Say No to Payday Loans: 5 Safer Sources of Quick Cash

When consumers with poor credit and little savings need cash in a hurry, payday loans can seem like the best choice out of limited options. But payday loans come with a slew of risks and disadvantages, the most egregious being sky-high interest rates and lack of transparency about fees. Thirteen states have even banned the practice outright or passed prohibitive usury laws. Whether you use payday loans on a regular basis or only once in a while, you should be aware of the industry's most troubling statistics, and then consider your other options:

  • While APR on a bank-issued personal loan generally ranges from 10%-25%, the APR on a payday loan ranges from 300% to over 700%.
  • The average payday loan user pays $574 in fees each year.
  • Payday loans are illegal or prohibited by usury laws in 13 states.
  • The average borrower is in debt to payday lenders for seven months out of the year, a figure that illustrates the system's tendency to keep users locked in a cycle of mounting debt.

When you're worried about paying a bill on time or facing a costly medical emergency, payday loans aren't your only source of immediate funds. Less risky options exist, even for borrowers with poor or no credit. Don't wait until you're drowning in fees to check out these safer alternatives to payday loans.

Small-dollar loans from financial institutions
The growing demand for small-dollar loans has enticed some banks to start offering loans of less than $1,000 for the first time. In fact, the FDIC initiated the Small-Dollar Loan Pilot Program in 2008 expressly to increase the availability of fair, affordable alternatives to overdraft protection fees and pricier loans offered by payday lenders. Their APRs range from 5% to 36%, so shopping around for the best rate is still a good idea.

Credit unions have also jumped on the small-loan bandwagon. In 2010, the National Credit Union Association instituted the Short Term Small Loan Program, or STS, permitting federal credit unions to offer STS loans of between $200 and $1,000 with an APR of 28% or less. Successful repayment of an STS loan can improve the borrower's credit and help him or her access loans with lower interest rates in the future.

Cash advance from employer
Asking your supervisor for an advance on your next paycheck can be awkward, but don't let that deter you if you're really in a bind. As long as you're in good standing with your company and don't make a habit of it -- asking more than once is almost certainly a bad idea -- this is a safe solution to a financial emergency. You'll be avoiding exorbitant interest rates, and since this type of request is a one-time deal, there's no opportunity for the advance to snowball into a larger amount of debt. Some HR departments even offer preprinted forms for requesting payment advances. You're the best judge of whether your employer could frown on this request, but meeting with your boss to calmly explain why you need an advance, just this once, is likely to get an understanding response.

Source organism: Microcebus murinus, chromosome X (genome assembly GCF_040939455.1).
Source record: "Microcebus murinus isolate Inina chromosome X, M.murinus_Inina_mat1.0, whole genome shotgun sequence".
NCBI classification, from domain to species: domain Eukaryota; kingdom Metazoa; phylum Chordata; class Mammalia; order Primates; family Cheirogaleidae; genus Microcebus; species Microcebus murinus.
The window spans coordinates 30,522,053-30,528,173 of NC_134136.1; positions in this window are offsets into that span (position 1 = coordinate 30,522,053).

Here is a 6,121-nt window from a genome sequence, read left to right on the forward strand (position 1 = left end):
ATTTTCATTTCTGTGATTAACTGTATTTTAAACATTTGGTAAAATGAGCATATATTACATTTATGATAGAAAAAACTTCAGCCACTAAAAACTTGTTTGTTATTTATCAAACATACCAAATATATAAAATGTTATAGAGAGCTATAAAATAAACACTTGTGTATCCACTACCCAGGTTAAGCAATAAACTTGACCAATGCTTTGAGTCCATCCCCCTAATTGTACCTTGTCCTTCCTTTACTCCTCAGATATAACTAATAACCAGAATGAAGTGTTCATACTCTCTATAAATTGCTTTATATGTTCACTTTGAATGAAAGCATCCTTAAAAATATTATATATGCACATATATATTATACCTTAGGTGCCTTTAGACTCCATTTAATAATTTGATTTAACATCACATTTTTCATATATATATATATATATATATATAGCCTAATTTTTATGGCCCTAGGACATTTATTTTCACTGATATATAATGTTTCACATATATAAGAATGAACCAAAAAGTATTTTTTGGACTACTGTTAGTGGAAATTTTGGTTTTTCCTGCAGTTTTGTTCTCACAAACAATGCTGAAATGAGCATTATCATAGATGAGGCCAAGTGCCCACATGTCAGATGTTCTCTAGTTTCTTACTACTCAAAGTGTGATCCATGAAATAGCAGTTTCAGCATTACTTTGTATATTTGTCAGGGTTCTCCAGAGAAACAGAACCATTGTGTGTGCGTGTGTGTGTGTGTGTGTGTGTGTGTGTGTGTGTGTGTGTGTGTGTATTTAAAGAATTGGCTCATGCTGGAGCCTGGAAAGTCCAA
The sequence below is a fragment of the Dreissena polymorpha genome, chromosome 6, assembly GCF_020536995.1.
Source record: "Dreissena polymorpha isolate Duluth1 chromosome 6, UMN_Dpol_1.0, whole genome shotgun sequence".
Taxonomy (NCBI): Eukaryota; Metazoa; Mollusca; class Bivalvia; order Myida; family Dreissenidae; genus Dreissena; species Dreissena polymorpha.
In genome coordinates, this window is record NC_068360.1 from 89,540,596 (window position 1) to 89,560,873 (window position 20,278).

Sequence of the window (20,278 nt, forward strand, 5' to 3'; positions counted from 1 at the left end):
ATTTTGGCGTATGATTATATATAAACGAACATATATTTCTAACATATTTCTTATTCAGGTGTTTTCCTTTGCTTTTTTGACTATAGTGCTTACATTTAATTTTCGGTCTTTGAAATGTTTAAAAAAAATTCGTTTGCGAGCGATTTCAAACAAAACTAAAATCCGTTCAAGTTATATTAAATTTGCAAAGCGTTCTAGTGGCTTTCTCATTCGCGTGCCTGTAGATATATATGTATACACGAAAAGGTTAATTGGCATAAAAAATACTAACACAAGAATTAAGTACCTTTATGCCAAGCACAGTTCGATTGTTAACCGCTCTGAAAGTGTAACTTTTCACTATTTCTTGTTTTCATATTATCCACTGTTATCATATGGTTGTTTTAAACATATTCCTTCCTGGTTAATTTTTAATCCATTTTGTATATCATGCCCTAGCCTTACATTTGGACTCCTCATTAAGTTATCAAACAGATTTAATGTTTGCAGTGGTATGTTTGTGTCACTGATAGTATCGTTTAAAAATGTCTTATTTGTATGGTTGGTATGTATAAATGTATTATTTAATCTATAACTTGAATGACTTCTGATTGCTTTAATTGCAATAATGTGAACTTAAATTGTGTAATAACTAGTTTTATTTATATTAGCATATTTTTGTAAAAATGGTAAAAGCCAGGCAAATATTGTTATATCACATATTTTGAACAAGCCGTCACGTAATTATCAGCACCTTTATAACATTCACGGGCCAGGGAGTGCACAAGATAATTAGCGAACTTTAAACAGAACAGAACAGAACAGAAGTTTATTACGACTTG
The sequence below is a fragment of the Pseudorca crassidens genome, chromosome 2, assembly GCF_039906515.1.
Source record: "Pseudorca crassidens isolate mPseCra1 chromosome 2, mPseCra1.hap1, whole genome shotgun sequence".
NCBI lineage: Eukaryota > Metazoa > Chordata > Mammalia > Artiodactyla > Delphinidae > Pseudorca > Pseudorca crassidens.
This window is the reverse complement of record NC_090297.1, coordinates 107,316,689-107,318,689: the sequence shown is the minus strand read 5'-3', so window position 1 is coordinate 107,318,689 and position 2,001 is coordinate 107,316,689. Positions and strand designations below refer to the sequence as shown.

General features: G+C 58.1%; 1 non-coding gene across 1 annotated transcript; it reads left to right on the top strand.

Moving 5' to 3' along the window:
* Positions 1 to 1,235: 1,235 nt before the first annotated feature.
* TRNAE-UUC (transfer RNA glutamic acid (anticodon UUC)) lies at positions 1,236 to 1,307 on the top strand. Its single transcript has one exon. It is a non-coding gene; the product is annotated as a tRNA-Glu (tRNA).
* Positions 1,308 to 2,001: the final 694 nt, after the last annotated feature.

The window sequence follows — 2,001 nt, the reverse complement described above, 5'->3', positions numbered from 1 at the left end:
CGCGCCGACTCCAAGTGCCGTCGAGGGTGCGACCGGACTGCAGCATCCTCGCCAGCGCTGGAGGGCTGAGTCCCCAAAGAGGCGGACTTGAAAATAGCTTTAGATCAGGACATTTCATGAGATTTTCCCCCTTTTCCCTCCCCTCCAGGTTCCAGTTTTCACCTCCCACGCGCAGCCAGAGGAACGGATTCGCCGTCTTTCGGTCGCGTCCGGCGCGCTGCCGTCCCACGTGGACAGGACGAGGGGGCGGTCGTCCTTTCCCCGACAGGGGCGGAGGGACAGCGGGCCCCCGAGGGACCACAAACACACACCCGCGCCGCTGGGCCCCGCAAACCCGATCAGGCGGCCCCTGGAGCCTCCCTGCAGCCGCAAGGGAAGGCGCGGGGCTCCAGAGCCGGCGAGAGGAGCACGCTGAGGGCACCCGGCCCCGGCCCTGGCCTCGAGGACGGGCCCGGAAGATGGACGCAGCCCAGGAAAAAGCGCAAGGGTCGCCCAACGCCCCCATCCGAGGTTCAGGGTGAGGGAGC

Secured credit card
Applying for a secured credit card can be an excellent option for individuals with poor or no credit. This type of credit card requires the user to provide a cash deposit (usually between $300 and $500), which serves as collateral and determines the credit line. Once the deposit is paid, a secured card can be used just like any other for emergency purchases, monthly bills, and everyday expenditures. There are as many predatory options out there as there are safe, reliable ones, so be sure to shop around for a card that comes with a low interest rate and minimal annual fee. Secured credit cards also provide another benefit -- they're a great first step toward rebuilding poor credit.

Military aid societies
If you or someone in your family has served in the military, special financial aid may be available to you. Military aid societies such as Army Emergency Relief, the Air Force Aid Society, Coast Guard Mutual Assistance, and the Navy Marine Corps Relief Society offer grants and interest-free loans to military personnel and their immediate families. These programs are designed to assist with essential expenses, such as groceries, rent, and medical bills. Be sure to check out state-specific programs as well, such as the California Military Family Relief Fund and California National Guard Financial Assistance Fund.

What if I'm already trapped in the payday loan cycle?
If you're struggling to pay back an outstanding amount to a payday lender, avoid rolling over your balance into yet another loan at all costs. Next, get in touch with a credit counselor who can best advise which of these options is best for you and can help you create a plan for managing your debt. Be cautious when choosing a credit counselor; find out through your local attorney general and consumer protection agency whether users have ever filed complaints against the counseling service, and avoid agencies that require significant payment up front. Above all, make payday loans your last resort -- their convenience simply doesn't outweigh their hefty risks.

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  • Report this Comment On October 14, 2013, at 2:00 PM, BMFPitt wrote:

    I suspect that there isn't much overlap between payday loan customers and Motley Fool readers.

  • Report this Comment On October 14, 2013, at 9:43 PM, timetoward wrote:

    Yes these loans are risky, but more importantly, people need to be careful with their credit, of which payday loans are just one form. Chances are, if they resort to a payday loan, they've gone afoul of other, less risky forms of credit beforehand. It's not as if you remove payday loans, people will suddenly become responsible with what they borrow.

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